[mailchimp_signup][/mailchimp_signup]At the heart of the complication is the fact that there is not just one but two proposals on the table. One is the well-documented proposal on biofuels – it’s not called that, it’s a draft directive on renewable energy, but as it says 10% of transport fuels should be from renewable sources by 2020, and in practice this means almost exclusively biofuels, it has become known as the biofuels directive. It comes from the energy department of the Commission and will be dealt with by energy ministers and the energy experts in the European Parliament. The other proposal, from the environment department, is the much less-known fuel quality directive, proposed a year ago, that will be dealt with by environment ministers and experts. It says fuel suppliers should reduce the carbon footprint of transport fuels by 10% by 2020.
T&E’s summarised position has always been that the former approach is wrong and the latter right, and a flurry of recent research points out why. If bio-energy crops are planted where there were previously other forms of agriculture, grassland, or forest, the odds are that the fuel produced will heat up the planet further rather than cooling it down. As a result, more and more experts and policy-makers are coming round to T&E’s view that the biofuel quantity target should be dropped in favour of a climate-based fuel policy. But there are those who favour biofuels for other than climate reasons – such as boosting the agriculture sector – and they don’t like the idea of dropping the biofuel target.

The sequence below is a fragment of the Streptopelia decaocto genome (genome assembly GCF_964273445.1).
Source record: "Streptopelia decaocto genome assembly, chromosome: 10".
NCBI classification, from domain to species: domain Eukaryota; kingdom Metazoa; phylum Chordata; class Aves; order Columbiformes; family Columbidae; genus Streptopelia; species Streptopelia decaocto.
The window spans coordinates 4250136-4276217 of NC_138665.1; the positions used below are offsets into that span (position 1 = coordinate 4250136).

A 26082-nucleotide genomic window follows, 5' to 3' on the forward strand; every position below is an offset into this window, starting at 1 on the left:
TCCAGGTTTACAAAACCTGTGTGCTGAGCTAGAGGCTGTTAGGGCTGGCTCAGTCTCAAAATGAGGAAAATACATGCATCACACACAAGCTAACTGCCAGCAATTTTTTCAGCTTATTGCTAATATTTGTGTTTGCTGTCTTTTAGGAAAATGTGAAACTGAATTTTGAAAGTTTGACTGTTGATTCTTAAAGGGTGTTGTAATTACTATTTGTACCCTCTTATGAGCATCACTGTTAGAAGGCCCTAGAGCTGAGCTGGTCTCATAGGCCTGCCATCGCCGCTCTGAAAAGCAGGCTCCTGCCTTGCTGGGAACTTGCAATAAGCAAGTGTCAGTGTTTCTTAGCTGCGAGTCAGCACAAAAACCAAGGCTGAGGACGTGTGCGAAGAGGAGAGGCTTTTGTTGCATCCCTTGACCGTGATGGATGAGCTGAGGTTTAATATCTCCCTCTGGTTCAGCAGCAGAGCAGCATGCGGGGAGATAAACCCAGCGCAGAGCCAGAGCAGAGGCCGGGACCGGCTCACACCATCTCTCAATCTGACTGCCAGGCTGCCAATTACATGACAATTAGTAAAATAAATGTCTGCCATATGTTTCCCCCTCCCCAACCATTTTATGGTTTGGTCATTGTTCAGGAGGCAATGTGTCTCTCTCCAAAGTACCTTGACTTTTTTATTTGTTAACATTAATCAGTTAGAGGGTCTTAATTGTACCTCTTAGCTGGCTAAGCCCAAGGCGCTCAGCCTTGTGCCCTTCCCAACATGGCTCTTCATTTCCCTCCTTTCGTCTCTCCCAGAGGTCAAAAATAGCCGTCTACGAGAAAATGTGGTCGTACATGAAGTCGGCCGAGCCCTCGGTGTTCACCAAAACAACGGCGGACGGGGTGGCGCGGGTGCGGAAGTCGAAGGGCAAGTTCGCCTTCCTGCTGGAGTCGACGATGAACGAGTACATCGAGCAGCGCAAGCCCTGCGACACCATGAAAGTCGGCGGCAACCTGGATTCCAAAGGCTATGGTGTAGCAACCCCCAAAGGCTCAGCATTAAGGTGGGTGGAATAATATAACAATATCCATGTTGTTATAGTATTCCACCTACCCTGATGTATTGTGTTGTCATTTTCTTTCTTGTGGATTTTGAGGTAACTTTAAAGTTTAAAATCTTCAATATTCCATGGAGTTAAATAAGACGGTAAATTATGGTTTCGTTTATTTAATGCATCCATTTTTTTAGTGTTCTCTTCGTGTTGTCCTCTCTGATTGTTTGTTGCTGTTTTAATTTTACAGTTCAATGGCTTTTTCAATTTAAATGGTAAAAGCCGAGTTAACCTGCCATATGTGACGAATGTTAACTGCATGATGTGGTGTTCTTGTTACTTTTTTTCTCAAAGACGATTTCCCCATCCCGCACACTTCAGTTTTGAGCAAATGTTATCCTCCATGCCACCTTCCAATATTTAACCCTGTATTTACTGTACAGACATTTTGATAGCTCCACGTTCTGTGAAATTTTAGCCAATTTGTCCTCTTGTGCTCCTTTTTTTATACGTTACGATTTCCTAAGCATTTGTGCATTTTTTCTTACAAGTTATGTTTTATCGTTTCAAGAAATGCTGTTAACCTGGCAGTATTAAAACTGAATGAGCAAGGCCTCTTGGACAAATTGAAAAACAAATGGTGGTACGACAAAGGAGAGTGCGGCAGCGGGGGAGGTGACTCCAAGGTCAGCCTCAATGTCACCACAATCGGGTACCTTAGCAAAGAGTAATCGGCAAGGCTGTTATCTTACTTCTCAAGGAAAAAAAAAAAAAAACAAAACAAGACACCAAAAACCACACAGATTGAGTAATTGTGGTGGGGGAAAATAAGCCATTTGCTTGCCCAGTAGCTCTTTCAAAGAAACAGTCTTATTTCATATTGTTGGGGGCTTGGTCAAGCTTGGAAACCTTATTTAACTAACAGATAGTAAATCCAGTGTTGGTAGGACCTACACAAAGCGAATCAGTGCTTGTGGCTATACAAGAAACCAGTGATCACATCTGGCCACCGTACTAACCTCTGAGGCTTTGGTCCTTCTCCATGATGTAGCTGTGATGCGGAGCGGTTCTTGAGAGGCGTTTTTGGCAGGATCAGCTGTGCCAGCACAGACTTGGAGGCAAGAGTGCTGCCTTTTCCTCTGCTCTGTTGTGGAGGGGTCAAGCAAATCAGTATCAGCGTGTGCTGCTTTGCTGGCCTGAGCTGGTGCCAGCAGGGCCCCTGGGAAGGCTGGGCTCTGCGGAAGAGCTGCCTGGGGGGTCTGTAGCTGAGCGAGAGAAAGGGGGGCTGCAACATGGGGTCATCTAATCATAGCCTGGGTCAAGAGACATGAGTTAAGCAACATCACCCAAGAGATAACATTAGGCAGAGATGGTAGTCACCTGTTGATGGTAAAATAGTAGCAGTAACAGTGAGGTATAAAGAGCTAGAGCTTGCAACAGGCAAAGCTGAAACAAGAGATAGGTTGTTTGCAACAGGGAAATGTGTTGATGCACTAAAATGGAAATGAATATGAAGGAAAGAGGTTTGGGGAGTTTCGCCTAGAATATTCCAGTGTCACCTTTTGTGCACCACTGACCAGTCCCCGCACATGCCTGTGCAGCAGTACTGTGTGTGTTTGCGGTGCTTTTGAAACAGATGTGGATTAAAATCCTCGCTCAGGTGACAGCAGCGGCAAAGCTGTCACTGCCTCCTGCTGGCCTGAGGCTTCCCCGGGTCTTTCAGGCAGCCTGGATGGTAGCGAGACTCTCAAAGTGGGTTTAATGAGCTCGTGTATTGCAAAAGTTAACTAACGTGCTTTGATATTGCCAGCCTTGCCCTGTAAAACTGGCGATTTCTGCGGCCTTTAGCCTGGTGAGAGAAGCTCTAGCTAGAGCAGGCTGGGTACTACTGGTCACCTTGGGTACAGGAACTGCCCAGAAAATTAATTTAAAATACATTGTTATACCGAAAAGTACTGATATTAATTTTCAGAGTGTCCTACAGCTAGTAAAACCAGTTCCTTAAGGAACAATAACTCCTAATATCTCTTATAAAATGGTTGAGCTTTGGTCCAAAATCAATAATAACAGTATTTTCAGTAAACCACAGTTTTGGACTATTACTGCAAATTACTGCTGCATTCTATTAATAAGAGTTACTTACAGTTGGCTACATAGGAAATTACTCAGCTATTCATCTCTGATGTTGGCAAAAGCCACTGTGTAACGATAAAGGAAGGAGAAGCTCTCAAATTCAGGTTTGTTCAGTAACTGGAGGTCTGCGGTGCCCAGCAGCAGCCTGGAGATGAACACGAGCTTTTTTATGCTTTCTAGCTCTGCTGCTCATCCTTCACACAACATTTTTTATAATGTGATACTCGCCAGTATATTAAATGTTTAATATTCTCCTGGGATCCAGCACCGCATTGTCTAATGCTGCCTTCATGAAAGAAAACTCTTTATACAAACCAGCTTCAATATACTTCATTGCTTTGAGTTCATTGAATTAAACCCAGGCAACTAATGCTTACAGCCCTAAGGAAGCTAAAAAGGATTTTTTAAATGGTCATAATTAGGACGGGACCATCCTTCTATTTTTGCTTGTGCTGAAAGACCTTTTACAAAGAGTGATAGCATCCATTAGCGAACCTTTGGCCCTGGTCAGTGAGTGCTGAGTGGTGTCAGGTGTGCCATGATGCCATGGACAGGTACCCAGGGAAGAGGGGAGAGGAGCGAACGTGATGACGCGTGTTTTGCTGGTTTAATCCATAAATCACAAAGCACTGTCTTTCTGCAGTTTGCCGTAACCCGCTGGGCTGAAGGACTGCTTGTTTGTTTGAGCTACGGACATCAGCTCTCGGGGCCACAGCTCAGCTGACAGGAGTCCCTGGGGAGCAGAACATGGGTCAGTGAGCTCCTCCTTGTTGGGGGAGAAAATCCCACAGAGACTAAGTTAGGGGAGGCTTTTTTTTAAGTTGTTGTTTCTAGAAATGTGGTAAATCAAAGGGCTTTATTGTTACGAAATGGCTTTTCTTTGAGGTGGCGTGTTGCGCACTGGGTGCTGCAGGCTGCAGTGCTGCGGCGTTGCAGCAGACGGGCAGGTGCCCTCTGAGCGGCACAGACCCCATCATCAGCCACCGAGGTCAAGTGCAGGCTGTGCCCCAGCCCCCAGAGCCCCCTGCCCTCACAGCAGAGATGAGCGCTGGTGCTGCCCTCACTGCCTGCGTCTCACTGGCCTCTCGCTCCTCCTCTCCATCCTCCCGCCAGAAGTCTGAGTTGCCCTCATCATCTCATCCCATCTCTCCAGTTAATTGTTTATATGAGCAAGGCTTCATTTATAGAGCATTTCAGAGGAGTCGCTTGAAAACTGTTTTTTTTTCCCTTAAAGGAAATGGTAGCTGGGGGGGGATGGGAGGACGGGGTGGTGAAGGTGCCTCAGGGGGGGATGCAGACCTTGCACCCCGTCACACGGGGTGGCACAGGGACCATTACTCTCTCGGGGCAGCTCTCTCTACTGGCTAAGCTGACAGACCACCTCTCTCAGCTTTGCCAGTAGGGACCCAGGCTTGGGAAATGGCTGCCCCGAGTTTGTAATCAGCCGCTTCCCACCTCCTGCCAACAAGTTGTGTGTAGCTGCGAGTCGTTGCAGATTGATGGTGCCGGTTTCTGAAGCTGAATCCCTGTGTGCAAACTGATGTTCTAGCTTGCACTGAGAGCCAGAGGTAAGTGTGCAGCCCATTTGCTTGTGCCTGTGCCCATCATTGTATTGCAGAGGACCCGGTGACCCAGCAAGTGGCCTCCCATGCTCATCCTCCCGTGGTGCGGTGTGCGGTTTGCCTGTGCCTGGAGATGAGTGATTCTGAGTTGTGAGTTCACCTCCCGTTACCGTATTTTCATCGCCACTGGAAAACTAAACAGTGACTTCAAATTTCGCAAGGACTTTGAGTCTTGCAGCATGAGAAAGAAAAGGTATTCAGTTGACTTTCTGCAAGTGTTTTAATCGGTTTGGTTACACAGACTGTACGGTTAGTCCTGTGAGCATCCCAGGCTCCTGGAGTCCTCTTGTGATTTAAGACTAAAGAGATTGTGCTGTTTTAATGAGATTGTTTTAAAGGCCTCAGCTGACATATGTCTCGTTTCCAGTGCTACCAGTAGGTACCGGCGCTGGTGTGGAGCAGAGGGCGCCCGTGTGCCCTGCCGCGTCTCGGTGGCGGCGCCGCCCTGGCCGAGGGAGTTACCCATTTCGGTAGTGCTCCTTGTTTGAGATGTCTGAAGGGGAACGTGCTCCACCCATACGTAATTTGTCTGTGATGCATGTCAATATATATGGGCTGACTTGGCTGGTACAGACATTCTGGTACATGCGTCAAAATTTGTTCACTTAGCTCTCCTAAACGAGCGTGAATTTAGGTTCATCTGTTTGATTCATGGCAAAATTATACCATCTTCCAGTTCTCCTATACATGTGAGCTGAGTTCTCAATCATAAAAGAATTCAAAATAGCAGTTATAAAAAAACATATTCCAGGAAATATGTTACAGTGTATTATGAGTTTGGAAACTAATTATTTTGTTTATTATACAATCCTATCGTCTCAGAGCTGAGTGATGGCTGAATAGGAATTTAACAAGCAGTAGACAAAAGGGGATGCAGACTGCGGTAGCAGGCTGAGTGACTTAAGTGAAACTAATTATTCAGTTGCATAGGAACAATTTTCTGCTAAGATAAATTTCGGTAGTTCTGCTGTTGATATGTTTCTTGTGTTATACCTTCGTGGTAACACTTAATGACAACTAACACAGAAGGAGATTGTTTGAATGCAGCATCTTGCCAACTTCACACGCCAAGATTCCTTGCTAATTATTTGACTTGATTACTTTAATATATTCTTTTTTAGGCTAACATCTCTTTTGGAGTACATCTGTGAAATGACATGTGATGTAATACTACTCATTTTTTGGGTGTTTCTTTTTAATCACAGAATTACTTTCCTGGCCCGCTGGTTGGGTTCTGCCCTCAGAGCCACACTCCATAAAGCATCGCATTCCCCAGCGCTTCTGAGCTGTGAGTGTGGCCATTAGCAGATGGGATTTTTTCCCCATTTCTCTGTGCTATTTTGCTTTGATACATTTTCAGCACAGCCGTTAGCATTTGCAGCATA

The battle reached fever pitch last month when Coreper – the little-known French acronym for the ‘comité des réprésentants permanents’, the diplomats from the 27 member states – discussed whether sustainability criteria should be included in the fuel quality directive, the renewable energy directive, or both. Coreper said both, and decided to set up a working group to ensure criteria are ready by the summer so they can be included in voting on the fuel quality directive.
In principle that is good news – it is a step towards using biofuels as part of a fuels policy based on tackling climate change. It also stops the fuel quality directive being slowed down by the need to wait for the renewables directive to finish its passage through the legislative process. But it also means people are now rushing to agree on such a complicated issue, and at the same time it gives other people an interest in slowing the fuel quality directive down.
It would make so much more sense to ditch the biofuel quantity targets and take reasonable time to develop the sustainability standards to be included in the fuel quality directive. We are definitely getting closer to that objective – on 4 March all experts in a hearing of the European Parliament agreed that this is the right way forward. But I fear it might take a few more devastating reports on the dramatic impacts of wrongly executed biofuels policy before everyone is convinced.